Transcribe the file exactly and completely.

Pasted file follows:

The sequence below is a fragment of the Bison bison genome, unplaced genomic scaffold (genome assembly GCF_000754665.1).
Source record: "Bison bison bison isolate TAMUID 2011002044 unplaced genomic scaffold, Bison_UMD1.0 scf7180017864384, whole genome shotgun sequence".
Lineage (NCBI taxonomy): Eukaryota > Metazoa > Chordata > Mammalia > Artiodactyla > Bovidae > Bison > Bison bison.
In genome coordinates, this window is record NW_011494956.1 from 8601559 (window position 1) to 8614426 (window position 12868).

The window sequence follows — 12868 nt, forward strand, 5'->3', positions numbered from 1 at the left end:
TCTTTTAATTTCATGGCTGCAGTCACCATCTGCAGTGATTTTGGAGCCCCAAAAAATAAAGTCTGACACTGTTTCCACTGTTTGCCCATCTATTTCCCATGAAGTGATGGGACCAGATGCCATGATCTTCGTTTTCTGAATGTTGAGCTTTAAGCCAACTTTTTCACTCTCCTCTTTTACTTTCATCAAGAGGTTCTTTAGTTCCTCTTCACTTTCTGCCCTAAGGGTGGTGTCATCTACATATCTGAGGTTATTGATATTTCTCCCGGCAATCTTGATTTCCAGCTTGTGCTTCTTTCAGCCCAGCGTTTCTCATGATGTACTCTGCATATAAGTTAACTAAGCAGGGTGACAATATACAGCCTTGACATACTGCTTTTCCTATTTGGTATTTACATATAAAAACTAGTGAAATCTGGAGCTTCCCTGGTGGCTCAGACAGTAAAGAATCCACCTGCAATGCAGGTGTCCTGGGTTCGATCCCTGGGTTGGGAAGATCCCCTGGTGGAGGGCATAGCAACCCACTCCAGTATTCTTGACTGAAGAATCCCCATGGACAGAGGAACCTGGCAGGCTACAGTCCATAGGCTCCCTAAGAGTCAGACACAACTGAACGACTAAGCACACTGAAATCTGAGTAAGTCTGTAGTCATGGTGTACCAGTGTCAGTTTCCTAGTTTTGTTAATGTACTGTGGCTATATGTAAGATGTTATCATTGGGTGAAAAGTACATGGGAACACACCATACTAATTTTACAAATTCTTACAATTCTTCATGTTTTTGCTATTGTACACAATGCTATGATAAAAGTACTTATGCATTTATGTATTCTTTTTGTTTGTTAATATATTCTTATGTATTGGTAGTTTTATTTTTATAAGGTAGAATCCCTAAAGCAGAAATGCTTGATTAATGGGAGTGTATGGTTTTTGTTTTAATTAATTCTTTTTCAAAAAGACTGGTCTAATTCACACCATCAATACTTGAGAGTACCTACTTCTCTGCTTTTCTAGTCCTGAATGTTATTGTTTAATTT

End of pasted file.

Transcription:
The sequence below is a fragment of the Bison bison genome, unplaced genomic scaffold (genome assembly GCF_000754665.1).
Source record: "Bison bison bison isolate TAMUID 2011002044 unplaced genomic scaffold, Bison_UMD1.0 scf7180017864384, whole genome shotgun sequence".
Lineage (NCBI taxonomy): Eukaryota > Metazoa > Chordata > Mammalia > Artiodactyla > Bovidae > Bison > Bison bison.
In genome coordinates, this window is record NW_011494956.1 from 8601559 (window position 1) to 8614426 (window position 12868).

The window sequence follows — 12868 nt, forward strand, 5'->3', positions numbered from 1 at the left end:
TCTTTTAATTTCATGGCTGCAGTCACCATCTGCAGTGATTTTGGAGCCCCAAAAAATAAAGTCTGACACTGTTTCCACTGTTTGCCCATCTATTTCCCATGAAGTGATGGGACCAGATGCCATGATCTTCGTTTTCTGAATGTTGAGCTTTAAGCCAACTTTTTCACTCTCCTCTTTTACTTTCATCAAGAGGTTCTTTAGTTCCTCTTCACTTTCTGCCCTAAGGGTGGTGTCATCTACATATCTGAGGTTATTGATATTTCTCCCGGCAATCTTGATTTCCAGCTTGTGCTTCTTTCAGCCCAGCGTTTCTCATGATGTACTCTGCATATAAGTTAACTAAGCAGGGTGACAATATACAGCCTTGACATACTGCTTTTCCTATTTGGTATTTACATATAAAAACTAGTGAAATCTGGAGCTTCCCTGGTGGCTCAGACAGTAAAGAATCCACCTGCAATGCAGGTGTCCTGGGTTCGATCCCTGGGTTGGGAAGATCCCCTGGTGGAGGGCATAGCAACCCACTCCAGTATTCTTGACTGAAGAATCCCCATGGACAGAGGAACCTGGCAGGCTACAGTCCATAGGCTCCCTAAGAGTCAGACACAACTGAACGACTAAGCACACTGAAATCTGAGTAAGTCTGTAGTCATGGTGTACCAGTGTCAGTTTCCTAGTTTTGTTAATGTACTGTGGCTATATGTAAGATGTTATCATTGGGTGAAAAGTACATGGGAACACACCATACTAATTTTACAAATTCTTACAATTCTTCATGTTTTTGCTATTGTACACAATGCTATGATAAAAGTACTTATGCATTTATGTATTCTTTTTGTTTGTTAATATATTCTTATGTATTGGTAGTTTTATTTTTATAAGGTAGAATCCCTAAAGCAGAAATGCTTGATTAATGGGAGTGTATGGTTTTTGTTTTAATTAATTCTTTTTCAAAAAGACTGGTCTAATTCACACCATCAATACTTGAGAGTACCTACTTCTCTGCTTTTCTAGTCCTGAATGTTATTGTTTAATTT